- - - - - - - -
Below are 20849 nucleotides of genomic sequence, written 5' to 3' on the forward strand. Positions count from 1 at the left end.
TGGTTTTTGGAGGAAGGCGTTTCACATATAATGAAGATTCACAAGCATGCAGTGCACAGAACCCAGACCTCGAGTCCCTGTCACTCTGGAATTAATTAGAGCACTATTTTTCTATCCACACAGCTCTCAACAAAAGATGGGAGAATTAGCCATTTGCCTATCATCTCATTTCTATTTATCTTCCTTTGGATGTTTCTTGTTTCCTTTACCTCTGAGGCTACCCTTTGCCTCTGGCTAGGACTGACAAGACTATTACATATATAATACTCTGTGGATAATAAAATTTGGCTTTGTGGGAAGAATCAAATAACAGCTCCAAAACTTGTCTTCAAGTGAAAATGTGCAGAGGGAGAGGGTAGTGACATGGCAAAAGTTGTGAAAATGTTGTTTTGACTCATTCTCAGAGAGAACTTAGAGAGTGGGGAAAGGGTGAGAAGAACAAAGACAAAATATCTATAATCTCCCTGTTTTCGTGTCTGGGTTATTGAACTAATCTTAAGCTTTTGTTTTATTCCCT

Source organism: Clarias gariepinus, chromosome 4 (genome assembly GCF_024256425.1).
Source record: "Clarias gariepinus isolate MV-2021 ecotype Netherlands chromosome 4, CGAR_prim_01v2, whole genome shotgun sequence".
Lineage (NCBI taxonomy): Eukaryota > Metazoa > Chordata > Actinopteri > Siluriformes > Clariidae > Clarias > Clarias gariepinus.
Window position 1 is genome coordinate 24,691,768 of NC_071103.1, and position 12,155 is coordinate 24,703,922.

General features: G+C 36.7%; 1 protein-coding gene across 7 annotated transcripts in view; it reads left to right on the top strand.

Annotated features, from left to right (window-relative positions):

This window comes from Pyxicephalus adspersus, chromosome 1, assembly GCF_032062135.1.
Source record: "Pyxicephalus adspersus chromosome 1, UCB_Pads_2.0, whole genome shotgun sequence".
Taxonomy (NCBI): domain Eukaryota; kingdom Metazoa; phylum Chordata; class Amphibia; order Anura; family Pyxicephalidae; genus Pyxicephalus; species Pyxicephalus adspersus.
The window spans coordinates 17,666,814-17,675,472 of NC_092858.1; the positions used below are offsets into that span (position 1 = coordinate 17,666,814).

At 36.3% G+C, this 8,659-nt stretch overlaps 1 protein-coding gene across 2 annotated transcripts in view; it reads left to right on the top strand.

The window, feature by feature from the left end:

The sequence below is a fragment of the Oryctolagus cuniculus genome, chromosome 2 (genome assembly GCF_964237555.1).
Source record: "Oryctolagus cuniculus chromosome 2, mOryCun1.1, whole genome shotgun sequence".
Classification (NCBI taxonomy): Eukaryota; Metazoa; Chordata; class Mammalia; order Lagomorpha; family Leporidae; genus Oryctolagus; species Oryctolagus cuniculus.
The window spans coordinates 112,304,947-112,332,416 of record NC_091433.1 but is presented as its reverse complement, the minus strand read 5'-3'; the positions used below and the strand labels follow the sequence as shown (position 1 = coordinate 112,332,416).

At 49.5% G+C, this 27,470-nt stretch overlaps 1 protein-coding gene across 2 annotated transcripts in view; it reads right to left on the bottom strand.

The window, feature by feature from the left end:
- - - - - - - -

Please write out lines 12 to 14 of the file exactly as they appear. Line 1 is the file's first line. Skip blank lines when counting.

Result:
The window spans coordinates 17,666,814-17,675,472 of NC_092858.1; the positions used below are offsets into that span (position 1 = coordinate 17,666,814).

At 36.3% G+C, this 8,659-nt stretch overlaps 1 protein-coding gene across 2 annotated transcripts in view; it reads left to right on the top strand.

The window, feature by feature from the left end: